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Staring Into The Abyss

Staring Into The Abyss 0001

I went into the viewing of "High Roller: The Story Of Stu Ungar" with a great deal of trepidation. Ungar, considered one of the greatest poker players, if not card player in general, of all-time, is not the first person that you would consider for a biographical movie on. Many would rather see the story of Doyle Brunson's life, which is on tap. Poker players, and people overall, would be remiss not to view Stu Ungar's story as well.

Ungar, one of only two people to win three World Series of Poker Main Event World Championships, was a man beset by a multitude of problems. Cards, however, were not one of them. The movie walks us through his life and the pitfalls of it. Ungar is played by Michael Imperioli, who captured Stu's look and attitude excellently. It is told in a somewhat narrative style, as Imperioli sits in a hotel room discussing his life with a shadowy figure in a chair.

The film starts with a young Stuey, beaten by bullies and generally not respected, being entranced with the lifestyle of the people who frequent his father's nightclub. The politicians, the actors, the gangsters...all were held in high regard to the young man, and he tried to find a way to always be a part of that life. He found it in his ability to play cards. With his father's initial blessing, Stuey begins the fleecing of the average card playing rube, taking money through the game of gin rummy. It draws the attention of many, including a (never stated) gangster by the name of Vince, played by Michael Nouri in superlative fashion.

Early on, we see the seeds that would eventually lead to the downfall of Stu Ungar. Soon after his Bah Mitzvah, the teenage Ungar loses all his gifted money at the racetrack. Infuriated, his father forbids him to play cards again. Of course, Stu doesn't listen and hooks up with Vince to continue his lucrative card playing career. He learns of his father's death while at the gin rummy table. At this point, Vince becomes almost a surrogate father as he takes care of Stu in the card games, making money for the Ungar family devoid of a father figure.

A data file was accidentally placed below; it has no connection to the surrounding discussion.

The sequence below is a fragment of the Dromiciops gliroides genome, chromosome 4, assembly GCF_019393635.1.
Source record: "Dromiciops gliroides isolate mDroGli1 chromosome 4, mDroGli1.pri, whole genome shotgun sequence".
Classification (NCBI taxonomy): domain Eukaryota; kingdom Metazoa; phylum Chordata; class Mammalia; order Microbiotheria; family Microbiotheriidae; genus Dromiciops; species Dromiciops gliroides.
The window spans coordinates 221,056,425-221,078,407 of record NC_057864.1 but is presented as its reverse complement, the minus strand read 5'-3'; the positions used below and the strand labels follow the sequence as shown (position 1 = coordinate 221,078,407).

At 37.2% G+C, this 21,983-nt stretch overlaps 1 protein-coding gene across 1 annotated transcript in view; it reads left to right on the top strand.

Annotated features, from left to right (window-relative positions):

The movie picks up speed as we move later into Ungar's teenage years. He still plays cards, and does extremely well, but his other vices begin to catch up with him. The horses, the prostitutes that he frequents, and other losing options force him into allying himself with Vince's mob boss, who covers his debts and gives him the warning to not gamble with "the other family's" money. Stu, once again, doesn't listen and racks up a huge debt that results in forcing him out of New York (and away from his girlfriend) to the glitter of Las Vegas and the gin circuit.

He wins the first gin tournament he enters, settling his score in New York, and continues on to win his first World Series title when Vince dies. He hurries back to the Big Apple and seemingly settles all accounts there, including his ex-girlfriend who goes on to become his wife.

He defends his title the next year, a daughter comes, and life seems good for Ungar. Soon, however, it all unravels as he descends into a lifestyle of prostitutes, drugs and gambling outside of the thing he was best at, poker.

We are encouraged as, with the assistance of a fellow player named "D. J." (it would be interesting to know who this character was based on), Stu cleans himself up, gets his situation right with his daughter and now ex-wife, and returns to win his third WSOP World Championship, sixteen years after his back-to-back titles. The movie ends, unfortunately, without the final triumph of a great life; it ends with his death, alone in a hotel room in 1998 at the age of forty five.

The movie is not bright and bubbly. It shows the demons that chased Stu Ungar throughout his life and his inability to control them. It showed how he always wanted to be the best, be it at the poker or gin rummy table or in other avenues that were not his forte. It also showed the possibilities that exist in all of us, just as the possibilities exist in all of us to have a life such as Brunson.

Nietzsche one said, "He who fights with monsters might take care, lest he thereby become a monster himself. And if you gaze for long into an abyss, the abyss gazes also into you." This quotation is never more true, or more applicable, than in the life of Stu Ungar. I found myself shedding a tear at the end, not just for the celebration of Ungar's success but for the display of a human's battles within himself. I also shed the tear for him missing what would have been a phenomenal life. The movie displays the best and worst of what is inside us all, not just those of us who are poker players. That, in itself, makes "High Roller: The Stu Ungar Story" worthy of watching and remembering.

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